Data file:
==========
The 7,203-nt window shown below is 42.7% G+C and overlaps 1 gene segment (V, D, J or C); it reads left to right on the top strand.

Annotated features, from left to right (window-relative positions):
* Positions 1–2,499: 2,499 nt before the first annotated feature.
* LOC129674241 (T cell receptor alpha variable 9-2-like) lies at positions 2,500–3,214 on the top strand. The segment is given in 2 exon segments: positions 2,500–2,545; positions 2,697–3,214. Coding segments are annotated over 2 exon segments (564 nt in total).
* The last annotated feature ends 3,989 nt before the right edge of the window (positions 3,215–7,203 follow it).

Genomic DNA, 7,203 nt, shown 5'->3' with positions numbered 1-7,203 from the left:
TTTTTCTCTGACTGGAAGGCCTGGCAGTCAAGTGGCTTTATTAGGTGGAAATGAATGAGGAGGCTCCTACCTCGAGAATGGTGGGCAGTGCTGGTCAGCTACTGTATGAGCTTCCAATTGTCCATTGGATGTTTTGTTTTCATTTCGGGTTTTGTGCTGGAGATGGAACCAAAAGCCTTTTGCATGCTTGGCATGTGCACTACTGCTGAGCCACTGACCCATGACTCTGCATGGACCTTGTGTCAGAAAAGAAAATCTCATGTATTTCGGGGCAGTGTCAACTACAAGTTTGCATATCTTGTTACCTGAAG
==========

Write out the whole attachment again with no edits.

The 7,203-nt window shown below is 42.7% G+C and overlaps 1 gene segment (V, D, J or C); it reads left to right on the top strand.

Annotated features, from left to right (window-relative positions):
* Positions 1–2,499: 2,499 nt before the first annotated feature.
* LOC129674241 (T cell receptor alpha variable 9-2-like) lies at positions 2,500–3,214 on the top strand. The segment is given in 2 exon segments: positions 2,500–2,545; positions 2,697–3,214. Coding segments are annotated over 2 exon segments (564 nt in total).
* The last annotated feature ends 3,989 nt before the right edge of the window (positions 3,215–7,203 follow it).

Genomic DNA, 7,203 nt, shown 5'->3' with positions numbered 1-7,203 from the left:
TTTTTCTCTGACTGGAAGGCCTGGCAGTCAAGTGGCTTTATTAGGTGGAAATGAATGAGGAGGCTCCTACCTCGAGAATGGTGGGCAGTGCTGGTCAGCTACTGTATGAGCTTCCAATTGTCCATTGGATGTTTTGTTTTCATTTCGGGTTTTGTGCTGGAGATGGAACCAAAAGCCTTTTGCATGCTTGGCATGTGCACTACTGCTGAGCCACTGACCCATGACTCTGCATGGACCTTGTGTCAGAAAAGAAAATCTCATGTATTTCGGGGCAGTGTCAACTACAAGTTTGCATATCTTGTTACCTGAAG